Because electronic medical record systems may affect productivity of clinical practice, we examined the effects of different types of medical record systems on consultation time and total fee claims for outpatient consultation for cardiovascular cases. We investigated consultation time (i.e., the sum of practice time and work-up time) and total fee claims by 13 cardiovascular physicians for 862 outpatients. The means of consultation time and total fee claims were calculated for 3 types of medical records: electronic, paper-based, and hybrid. No difference in mean consultation time was seen between the electronic and paper-based medical record groups (paper based, 11.4±0.3 min/case; electronic, 12.7±0.8 min/case; hybrid, 13.5±0.5 min/case). In contrast, the electronic group had the highest mean practice time (10.9±0.6 min/case) and the lowest mean work-up time (1.7±0.4 min/case). There was no difference in total fee claims between the 3 medical record groups. The total fee claims per practice time was lower for the electronic group than the paper-based (67.5±52.8 vs. 108.8±108.1 points/min, P<0.001). The findings suggest that physicians using the electronic medical record system can be more directly involved with patients due to higher productivity, as reflected in the lower work-up time.
Background:Congestion is one of the main predictors of poor outcome in patients with heart failure (HF); thus, a simple tool to evaluate plasma volume (PV), which can be used for risk stratification of HF patients, is necessary. We sought to compare the prognostic values of commonly used formulas for the estimation of PV and relative PV status (PVS) in patients admitted with acute decompensated HF (ADHF).
Methods and Results:We analyzed 384 consecutive ADHF patients who survived to discharge. The PV was calculated by 3 commonly used formulas (Strauss, Kaplan, and Hakim), and the relative PVS was calculated using the Hakim formula at both admission and discharge. The primary endpoint was a composite of all-cause mortality and hospitalization for worsening HF. The secondary endpoints were pump failure death (PFD) and sudden cardiac death (SCD). During a median follow-up of 743 days, 175 patients reached the primary endpoint, 28 patients had PFD, and 20 patients had SCD. Multivariate Cox analysis revealed that among the PV indices, only the PVS values at admission and discharge were independent predictors of the primary endpoint. In addition, the PVS values at admission and discharge were independent predictors of PFD and SCD in the multivariate analysis.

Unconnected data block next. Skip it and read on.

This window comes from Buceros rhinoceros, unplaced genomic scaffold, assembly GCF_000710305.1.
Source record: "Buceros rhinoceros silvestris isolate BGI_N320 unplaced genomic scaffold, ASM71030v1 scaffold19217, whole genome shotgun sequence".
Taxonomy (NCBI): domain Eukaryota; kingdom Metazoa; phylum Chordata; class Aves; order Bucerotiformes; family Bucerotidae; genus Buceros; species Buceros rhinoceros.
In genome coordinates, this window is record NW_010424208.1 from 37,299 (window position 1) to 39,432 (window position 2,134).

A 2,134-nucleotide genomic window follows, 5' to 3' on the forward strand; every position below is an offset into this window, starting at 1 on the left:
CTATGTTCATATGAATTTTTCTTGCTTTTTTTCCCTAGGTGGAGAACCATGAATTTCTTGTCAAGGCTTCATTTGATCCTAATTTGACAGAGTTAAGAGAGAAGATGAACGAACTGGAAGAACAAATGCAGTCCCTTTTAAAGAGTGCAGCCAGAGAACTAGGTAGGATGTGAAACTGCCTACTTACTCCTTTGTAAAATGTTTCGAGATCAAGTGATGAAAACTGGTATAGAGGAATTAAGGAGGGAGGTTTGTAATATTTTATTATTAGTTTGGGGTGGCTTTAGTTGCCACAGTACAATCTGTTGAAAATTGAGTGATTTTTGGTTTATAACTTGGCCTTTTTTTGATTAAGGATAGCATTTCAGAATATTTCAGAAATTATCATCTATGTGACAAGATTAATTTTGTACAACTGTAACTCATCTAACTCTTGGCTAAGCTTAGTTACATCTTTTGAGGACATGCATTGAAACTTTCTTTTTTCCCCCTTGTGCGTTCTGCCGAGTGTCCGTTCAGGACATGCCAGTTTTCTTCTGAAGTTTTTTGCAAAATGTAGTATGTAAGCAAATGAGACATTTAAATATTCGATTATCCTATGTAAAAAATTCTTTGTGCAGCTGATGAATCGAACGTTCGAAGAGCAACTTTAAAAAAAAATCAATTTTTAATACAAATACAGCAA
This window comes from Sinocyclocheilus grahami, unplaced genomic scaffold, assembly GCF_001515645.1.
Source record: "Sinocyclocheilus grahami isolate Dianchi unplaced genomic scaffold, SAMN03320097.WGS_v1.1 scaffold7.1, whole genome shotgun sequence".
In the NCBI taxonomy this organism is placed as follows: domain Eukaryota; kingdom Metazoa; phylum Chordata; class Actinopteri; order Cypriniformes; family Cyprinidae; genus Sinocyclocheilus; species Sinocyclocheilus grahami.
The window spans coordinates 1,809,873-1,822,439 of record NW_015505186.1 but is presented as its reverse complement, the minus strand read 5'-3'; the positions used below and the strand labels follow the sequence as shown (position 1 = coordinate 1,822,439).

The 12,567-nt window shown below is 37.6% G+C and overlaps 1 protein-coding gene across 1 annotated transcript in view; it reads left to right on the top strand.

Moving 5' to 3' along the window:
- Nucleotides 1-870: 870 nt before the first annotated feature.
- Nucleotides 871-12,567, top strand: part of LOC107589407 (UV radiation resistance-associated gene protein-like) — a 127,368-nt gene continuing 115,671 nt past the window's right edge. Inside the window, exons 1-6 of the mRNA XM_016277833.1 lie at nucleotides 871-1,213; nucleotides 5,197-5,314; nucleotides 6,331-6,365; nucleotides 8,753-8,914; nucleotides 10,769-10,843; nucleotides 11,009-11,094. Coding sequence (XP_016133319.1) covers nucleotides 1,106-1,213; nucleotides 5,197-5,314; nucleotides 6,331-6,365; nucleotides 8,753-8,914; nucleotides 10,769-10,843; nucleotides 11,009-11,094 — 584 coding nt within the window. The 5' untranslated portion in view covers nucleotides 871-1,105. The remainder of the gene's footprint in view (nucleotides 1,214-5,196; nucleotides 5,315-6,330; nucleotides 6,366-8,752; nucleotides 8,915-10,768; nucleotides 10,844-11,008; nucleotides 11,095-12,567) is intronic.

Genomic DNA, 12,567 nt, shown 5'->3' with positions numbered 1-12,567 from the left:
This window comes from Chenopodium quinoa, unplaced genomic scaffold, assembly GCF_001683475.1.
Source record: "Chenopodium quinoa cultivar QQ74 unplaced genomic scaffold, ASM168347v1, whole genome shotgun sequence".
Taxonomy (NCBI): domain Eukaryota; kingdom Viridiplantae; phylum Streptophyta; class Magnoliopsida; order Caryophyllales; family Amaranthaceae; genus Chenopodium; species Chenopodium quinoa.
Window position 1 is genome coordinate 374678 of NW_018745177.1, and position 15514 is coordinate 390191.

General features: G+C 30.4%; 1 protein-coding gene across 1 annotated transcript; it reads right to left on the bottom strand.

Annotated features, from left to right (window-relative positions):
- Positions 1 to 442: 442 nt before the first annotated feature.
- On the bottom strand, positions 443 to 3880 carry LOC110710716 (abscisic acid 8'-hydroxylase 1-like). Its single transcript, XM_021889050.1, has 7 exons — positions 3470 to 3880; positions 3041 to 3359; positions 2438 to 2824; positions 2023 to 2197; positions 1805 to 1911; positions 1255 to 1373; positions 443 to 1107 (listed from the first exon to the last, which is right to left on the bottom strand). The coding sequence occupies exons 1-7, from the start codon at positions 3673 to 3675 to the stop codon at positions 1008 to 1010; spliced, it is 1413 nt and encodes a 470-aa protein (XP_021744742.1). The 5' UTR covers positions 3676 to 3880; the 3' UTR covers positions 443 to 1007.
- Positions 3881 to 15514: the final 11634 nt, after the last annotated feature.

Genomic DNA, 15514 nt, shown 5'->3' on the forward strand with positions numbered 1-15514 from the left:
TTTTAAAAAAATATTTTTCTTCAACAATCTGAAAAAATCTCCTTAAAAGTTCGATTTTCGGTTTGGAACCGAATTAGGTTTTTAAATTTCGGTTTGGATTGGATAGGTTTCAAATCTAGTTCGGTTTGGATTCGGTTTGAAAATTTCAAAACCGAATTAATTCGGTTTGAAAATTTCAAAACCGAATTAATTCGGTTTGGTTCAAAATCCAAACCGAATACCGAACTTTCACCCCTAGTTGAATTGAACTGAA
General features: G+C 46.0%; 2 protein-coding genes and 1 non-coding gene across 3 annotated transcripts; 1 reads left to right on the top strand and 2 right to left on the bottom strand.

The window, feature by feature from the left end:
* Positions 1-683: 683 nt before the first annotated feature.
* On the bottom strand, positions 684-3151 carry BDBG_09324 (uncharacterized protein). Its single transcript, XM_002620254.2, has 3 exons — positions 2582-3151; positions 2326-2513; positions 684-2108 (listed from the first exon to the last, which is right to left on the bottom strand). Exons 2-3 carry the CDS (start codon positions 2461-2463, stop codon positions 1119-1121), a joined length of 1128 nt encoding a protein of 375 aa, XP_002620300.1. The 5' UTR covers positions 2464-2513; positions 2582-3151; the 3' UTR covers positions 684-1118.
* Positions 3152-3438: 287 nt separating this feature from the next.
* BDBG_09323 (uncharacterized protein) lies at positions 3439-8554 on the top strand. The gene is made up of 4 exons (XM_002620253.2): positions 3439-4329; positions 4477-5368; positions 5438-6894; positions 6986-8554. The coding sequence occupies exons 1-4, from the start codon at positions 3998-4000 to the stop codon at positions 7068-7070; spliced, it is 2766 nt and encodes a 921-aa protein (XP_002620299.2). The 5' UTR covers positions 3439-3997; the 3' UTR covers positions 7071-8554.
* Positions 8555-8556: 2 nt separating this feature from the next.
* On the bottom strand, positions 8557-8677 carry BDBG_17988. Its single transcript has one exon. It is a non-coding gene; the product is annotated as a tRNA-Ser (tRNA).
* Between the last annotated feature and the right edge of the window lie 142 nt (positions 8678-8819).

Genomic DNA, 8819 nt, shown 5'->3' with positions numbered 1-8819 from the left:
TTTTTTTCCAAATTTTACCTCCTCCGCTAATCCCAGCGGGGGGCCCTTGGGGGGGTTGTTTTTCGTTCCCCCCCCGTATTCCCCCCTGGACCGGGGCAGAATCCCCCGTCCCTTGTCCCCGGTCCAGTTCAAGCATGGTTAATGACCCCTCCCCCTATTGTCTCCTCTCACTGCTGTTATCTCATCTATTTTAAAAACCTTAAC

Conclusions:Among the indices of PV, the calculated PVS may be the most useful for predicting prognosis in ADHF patients.
Background:The precise mechanisms underlying elevation of serum N-terminal pro-brain natriuretic peptide (NT-proBNP) in healthy subjects have not been fully clarified.
Methods and Results:In 2,844 Japanese healthy subjects with serum NT-proBNP <125 pg/mL, (1) brachial-ankle pulse wave velocity and (2) second peak of the peripheral systolic blood pressure minus diastolic blood pressure (pulse pressure 2 [PP2]), as markers of cardiac afterload; (3) fibrosis 4 score (FIB-4 score, a marker of liver fibrosis), as a marker of cardiac preload; and (4) ratio of the pre-ejection time to ejection time (PEP/ET), as a marker of cardiac systolic function, were measured. At the first examination, after the adjustments, log-transformed serum NT-proBNP was associated with PP2 and FIB-4 score, but not with PEP/ET. These parameters were successfully measured again after a 3-year interval in 1,978 subjects. On Pearson’s correlation analysis, change in PP2 and FIB-4 score during the study period was significantly correlated with change in serum NT-proBNP (r=0.05, 0.09, respectively; P<0.01).